Legal issues pertaining to AIIB in Nepal

Maintaining international levels of environmental standards is one of AIIB’s commitments for all the projects it will fund. For example, some argue that the AIIB is not “rigorous in its evaluation of mitigation measures” and vague about issues of biodiversity. In the case of projects’ effects on natural habitats, the AIIB requires a cost-benefit analysis; however, the AIIB is unclear about how it will conduct such analyses, and the ultimate argument for the construction of a project may be arbitrary with a simple defense of the economic gains outweighing environmental protection. Upholding international environmental standards are especially important for Nepal, which is one of the most vulnerable countries to climate change.

In the area of labor standards as well, the AIIB is amendable to some international standards, although some scholars argue that it has fared poorly. For example, it explicitly prohibits forced labor and uses similar language that the International Finance Corporation, the private sector arm of the WB, uses. However, while the AIIB prohibits child labor through a Minimum Age Convention, it is not party to the United Nations Convention on the Rights of the Child and the Worst Forms of Child Labour Convention (to which the ICF is party), which leave open some loopholes. This includes child labor moving to unregulated sectors outside the specified industries under the Minimum Age Convention.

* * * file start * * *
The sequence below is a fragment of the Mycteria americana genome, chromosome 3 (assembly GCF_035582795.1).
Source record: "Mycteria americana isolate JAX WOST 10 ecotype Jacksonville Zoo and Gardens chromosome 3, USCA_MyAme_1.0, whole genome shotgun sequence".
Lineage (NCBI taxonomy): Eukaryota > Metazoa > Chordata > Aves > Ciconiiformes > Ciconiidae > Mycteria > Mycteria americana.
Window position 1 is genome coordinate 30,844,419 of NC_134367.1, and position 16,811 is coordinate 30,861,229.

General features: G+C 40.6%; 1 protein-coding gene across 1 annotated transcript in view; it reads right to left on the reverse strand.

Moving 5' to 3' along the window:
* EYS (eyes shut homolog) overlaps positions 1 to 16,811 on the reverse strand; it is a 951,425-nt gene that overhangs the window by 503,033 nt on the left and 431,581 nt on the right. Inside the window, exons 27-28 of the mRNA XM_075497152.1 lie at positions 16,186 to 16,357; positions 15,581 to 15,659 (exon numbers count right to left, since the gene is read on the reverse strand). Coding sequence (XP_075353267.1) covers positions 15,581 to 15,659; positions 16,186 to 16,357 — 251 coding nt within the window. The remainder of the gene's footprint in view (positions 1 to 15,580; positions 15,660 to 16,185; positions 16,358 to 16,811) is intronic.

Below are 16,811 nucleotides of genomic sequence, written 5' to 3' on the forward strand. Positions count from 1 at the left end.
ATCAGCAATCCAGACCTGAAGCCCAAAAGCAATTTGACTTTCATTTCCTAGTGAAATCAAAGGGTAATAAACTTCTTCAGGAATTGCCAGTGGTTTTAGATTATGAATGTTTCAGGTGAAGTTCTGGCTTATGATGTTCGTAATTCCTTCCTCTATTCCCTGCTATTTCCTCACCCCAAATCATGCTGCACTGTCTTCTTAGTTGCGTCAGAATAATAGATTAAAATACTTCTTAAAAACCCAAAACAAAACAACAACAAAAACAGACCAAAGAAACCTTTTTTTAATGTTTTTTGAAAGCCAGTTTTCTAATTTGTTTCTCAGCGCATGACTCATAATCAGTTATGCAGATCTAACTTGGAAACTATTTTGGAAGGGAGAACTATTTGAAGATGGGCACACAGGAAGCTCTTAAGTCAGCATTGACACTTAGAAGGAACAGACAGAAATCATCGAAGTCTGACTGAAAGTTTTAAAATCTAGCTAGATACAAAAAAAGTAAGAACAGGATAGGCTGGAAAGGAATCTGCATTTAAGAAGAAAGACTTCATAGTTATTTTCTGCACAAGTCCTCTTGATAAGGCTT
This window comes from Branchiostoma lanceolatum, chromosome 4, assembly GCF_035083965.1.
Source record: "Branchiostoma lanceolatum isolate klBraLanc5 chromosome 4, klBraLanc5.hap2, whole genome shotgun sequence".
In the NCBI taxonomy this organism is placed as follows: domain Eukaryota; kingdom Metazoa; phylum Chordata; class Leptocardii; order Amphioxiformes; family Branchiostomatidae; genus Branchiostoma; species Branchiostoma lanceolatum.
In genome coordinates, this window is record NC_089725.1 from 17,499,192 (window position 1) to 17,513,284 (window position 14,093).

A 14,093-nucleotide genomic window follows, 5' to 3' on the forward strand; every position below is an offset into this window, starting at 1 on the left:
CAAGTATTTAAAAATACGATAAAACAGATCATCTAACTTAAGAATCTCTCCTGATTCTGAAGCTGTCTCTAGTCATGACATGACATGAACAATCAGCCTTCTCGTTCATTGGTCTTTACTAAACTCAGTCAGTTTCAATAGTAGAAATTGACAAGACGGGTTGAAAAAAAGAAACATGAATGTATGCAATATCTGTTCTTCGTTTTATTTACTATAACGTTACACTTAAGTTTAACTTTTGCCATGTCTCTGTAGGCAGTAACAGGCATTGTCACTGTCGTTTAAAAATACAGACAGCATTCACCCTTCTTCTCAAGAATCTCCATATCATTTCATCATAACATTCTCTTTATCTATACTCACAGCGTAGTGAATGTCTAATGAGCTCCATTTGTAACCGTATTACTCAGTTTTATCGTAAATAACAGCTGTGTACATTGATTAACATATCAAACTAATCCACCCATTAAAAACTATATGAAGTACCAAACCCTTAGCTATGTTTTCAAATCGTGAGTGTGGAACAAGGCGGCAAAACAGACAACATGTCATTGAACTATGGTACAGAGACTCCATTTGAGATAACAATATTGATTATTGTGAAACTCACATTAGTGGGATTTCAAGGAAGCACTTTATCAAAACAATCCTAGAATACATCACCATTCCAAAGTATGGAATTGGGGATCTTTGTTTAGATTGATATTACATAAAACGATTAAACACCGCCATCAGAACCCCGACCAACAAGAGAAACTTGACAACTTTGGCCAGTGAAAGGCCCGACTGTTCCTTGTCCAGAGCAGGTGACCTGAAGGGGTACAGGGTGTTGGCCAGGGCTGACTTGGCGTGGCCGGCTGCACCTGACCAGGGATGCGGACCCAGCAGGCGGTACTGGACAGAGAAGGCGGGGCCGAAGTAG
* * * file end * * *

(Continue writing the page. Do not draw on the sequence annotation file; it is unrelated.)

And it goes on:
In Nepal, child labor is very much rampant, although it has been declining, and disproportionately hurts girls; additionally, 60 percent of child labor is engaged in hazardous work. The Government of Nepal has various initiatives (including the National Master Plan (2011-2020)) to curtail child labor. It’ll be important that such national and international standards are maintained in Nepal for AIIB-funded infrastructural projects, even when AIIB itself isn’t party to such standards.

As a mechanism for accountability, the AIIB drafted and received comments and recommendations from international organizations concerned with project-effected people on its Project-Affected People’s Mechanism (PPM). These organizations, in a letter to the AIIB, raised concerns over the exclusions of the principles of accessibility, transparency, and legitimacy in the PPM. It also pointed out that only 12 of its initial 60 recommendations for best practices had been adopted by the AIIB as well as specified paragraphs in the draft that were deemed problematic. The writers of the recommendation pointed the “[u]nrealistic requirements to demonstrate ‘substantial’ harm,” “[u]nreasonable preconditions to filing submissions,” as well as a “[c]omplex and rigid filing system,” among other concerns. A comprehensible and smooth process will be necessary for borrowing countries and the people affected by infrastructural project, many of whom in Nepal would be isolated indigenous communities that depend on the surrounding forests, to ensure that projects will actually bring the prosperity that they promise.